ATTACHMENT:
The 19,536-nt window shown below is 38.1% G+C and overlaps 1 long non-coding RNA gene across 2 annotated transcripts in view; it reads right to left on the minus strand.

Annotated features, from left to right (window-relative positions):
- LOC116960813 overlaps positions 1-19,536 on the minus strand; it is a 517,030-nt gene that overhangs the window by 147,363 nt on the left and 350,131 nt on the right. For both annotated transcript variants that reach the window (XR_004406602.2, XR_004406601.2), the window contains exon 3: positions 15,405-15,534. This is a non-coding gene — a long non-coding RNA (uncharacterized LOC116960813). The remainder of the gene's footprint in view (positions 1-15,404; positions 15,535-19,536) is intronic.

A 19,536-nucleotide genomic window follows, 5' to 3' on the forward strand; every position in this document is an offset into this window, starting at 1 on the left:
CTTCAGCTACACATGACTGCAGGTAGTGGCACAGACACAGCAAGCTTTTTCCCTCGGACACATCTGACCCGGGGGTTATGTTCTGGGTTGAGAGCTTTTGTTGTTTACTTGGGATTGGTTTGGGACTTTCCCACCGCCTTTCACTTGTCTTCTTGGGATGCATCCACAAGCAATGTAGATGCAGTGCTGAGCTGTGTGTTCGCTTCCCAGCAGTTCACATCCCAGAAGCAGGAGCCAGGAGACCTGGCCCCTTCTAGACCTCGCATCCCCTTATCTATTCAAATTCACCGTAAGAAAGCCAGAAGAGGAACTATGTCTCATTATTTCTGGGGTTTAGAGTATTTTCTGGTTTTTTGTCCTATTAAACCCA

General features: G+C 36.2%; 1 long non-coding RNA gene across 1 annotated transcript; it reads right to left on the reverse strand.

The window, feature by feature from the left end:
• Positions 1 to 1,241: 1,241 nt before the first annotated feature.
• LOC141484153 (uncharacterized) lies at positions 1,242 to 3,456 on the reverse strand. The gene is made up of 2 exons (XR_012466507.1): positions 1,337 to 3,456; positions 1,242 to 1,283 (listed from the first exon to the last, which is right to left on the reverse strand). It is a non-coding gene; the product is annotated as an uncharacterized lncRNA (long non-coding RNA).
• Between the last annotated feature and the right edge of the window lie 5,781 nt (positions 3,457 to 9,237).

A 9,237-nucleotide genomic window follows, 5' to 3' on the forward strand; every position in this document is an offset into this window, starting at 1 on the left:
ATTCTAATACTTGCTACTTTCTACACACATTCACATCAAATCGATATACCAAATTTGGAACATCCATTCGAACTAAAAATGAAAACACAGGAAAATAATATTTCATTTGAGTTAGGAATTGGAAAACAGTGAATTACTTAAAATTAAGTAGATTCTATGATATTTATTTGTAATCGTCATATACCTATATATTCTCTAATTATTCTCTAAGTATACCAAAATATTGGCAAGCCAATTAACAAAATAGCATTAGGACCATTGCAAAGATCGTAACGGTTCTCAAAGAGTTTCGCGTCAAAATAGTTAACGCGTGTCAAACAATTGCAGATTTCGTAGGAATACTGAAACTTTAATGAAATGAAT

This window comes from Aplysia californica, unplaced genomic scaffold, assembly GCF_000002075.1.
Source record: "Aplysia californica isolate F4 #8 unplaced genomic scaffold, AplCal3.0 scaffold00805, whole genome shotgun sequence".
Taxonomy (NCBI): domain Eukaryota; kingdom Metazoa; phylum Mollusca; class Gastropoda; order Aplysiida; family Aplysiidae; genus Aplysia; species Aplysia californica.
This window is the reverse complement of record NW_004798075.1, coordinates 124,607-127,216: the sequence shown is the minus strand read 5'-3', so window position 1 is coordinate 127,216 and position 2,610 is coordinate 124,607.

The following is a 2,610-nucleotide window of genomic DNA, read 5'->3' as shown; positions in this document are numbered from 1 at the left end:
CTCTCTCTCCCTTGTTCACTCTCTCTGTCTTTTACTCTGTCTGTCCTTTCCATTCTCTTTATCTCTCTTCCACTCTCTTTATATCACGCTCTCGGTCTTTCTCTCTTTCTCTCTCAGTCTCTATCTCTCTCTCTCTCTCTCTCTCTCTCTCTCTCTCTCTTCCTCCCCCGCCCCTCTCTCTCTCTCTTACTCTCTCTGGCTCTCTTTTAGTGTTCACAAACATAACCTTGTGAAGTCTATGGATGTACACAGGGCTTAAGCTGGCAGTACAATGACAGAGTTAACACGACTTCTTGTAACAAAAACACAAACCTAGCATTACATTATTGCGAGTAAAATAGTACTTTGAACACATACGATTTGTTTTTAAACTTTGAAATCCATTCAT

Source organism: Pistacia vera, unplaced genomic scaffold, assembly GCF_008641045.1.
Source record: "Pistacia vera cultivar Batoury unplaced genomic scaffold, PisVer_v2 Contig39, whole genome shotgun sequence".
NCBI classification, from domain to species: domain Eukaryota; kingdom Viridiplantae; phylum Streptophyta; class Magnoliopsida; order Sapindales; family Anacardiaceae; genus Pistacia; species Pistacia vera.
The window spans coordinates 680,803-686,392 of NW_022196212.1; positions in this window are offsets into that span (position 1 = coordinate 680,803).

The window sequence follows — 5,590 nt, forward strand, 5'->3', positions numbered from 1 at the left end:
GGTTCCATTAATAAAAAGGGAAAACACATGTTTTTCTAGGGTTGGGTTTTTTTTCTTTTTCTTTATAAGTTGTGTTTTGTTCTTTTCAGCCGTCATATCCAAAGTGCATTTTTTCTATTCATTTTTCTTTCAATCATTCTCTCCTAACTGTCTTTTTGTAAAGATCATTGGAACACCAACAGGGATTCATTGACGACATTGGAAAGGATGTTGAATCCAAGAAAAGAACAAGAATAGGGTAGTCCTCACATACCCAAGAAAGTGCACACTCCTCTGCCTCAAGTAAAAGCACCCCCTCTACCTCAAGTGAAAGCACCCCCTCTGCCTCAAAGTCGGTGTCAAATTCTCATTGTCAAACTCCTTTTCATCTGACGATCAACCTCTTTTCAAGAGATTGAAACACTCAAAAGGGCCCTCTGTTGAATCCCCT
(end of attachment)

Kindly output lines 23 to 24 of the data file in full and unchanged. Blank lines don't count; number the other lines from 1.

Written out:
The window sequence follows — 5,590 nt, forward strand, 5'->3', positions numbered from 1 at the left end:
GGTTCCATTAATAAAAAGGGAAAACACATGTTTTTCTAGGGTTGGGTTTTTTTTCTTTTTCTTTATAAGTTGTGTTTTGTTCTTTTCAGCCGTCATATCCAAAGTGCATTTTTTCTATTCATTTTTCTTTCAATCATTCTCTCCTAACTGTCTTTTTGTAAAGATCATTGGAACACCAACAGGGATTCATTGACGACATTGGAAAGGATGTTGAATCCAAGAAAAGAACAAGAATAGGGTAGTCCTCACATACCCAAGAAAGTGCACACTCCTCTGCCTCAAGTAAAAGCACCCCCTCTACCTCAAGTGAAAGCACCCCCTCTGCCTCAAAGTCGGTGTCAAATTCTCATTGTCAAACTCCTTTTCATCTGACGATCAACCTCTTTTCAAGAGATTGAAACACTCAAAAGGGCCCTCTGTTGAATCCCCT